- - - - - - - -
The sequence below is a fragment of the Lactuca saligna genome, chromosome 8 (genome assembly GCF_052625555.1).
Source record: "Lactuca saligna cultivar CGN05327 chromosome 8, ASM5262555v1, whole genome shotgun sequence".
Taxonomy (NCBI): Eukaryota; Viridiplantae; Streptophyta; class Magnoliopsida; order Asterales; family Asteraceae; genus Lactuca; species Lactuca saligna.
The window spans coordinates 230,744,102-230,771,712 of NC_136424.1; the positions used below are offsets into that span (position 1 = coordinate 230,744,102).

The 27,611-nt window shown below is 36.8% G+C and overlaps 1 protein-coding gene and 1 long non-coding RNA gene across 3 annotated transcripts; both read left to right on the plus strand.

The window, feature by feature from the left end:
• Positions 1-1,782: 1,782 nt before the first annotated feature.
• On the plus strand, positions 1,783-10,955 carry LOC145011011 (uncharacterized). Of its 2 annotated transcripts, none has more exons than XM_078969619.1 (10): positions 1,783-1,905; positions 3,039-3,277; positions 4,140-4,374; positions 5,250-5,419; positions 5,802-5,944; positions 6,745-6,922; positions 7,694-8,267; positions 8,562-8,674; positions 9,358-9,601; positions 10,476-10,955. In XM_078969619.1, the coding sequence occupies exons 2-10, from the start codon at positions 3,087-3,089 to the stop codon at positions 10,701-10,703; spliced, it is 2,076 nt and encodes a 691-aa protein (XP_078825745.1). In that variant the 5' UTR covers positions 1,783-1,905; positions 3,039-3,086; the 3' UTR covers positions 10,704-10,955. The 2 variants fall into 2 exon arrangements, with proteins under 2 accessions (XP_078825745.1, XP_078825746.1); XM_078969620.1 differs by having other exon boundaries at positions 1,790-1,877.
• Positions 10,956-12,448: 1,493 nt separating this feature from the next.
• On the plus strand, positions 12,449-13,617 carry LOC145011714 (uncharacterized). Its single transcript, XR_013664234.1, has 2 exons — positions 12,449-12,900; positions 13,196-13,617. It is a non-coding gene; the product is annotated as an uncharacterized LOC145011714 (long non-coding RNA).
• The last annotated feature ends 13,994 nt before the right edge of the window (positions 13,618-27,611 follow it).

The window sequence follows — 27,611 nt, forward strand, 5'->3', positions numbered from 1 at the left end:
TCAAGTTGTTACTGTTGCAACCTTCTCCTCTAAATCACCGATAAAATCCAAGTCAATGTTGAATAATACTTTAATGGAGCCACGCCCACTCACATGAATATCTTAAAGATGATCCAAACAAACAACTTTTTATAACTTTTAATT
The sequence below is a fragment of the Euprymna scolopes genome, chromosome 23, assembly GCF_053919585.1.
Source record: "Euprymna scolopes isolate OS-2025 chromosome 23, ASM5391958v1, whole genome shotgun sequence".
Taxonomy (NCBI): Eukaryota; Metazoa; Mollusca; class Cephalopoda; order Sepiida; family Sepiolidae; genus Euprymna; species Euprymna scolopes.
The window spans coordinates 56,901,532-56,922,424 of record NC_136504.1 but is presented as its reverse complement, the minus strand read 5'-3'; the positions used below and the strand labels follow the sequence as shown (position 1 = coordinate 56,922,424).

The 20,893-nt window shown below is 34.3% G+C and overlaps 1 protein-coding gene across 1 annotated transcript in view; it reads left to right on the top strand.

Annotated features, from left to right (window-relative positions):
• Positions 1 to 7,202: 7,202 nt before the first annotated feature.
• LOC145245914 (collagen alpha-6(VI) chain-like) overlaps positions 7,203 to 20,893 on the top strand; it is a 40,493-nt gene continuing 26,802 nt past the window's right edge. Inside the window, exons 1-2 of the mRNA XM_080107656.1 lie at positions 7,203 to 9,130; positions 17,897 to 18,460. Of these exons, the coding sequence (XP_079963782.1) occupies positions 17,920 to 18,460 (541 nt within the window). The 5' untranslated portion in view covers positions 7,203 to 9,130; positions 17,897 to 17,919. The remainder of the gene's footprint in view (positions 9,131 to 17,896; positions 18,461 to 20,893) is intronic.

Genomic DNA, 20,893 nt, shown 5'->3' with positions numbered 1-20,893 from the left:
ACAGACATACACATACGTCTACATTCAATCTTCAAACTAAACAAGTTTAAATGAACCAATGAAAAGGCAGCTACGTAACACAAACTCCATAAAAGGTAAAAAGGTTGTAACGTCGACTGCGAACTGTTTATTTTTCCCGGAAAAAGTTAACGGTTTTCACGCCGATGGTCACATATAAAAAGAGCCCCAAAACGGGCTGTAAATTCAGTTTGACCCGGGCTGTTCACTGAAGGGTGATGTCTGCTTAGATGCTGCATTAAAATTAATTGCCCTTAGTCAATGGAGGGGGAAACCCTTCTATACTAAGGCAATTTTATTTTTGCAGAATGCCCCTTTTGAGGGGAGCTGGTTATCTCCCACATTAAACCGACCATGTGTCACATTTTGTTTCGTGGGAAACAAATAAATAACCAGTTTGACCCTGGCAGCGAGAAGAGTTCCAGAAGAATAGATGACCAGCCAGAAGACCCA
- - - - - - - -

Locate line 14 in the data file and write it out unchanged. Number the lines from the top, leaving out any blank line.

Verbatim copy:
The sequence below is a fragment of the Euprymna scolopes genome, chromosome 23, assembly GCF_053919585.1.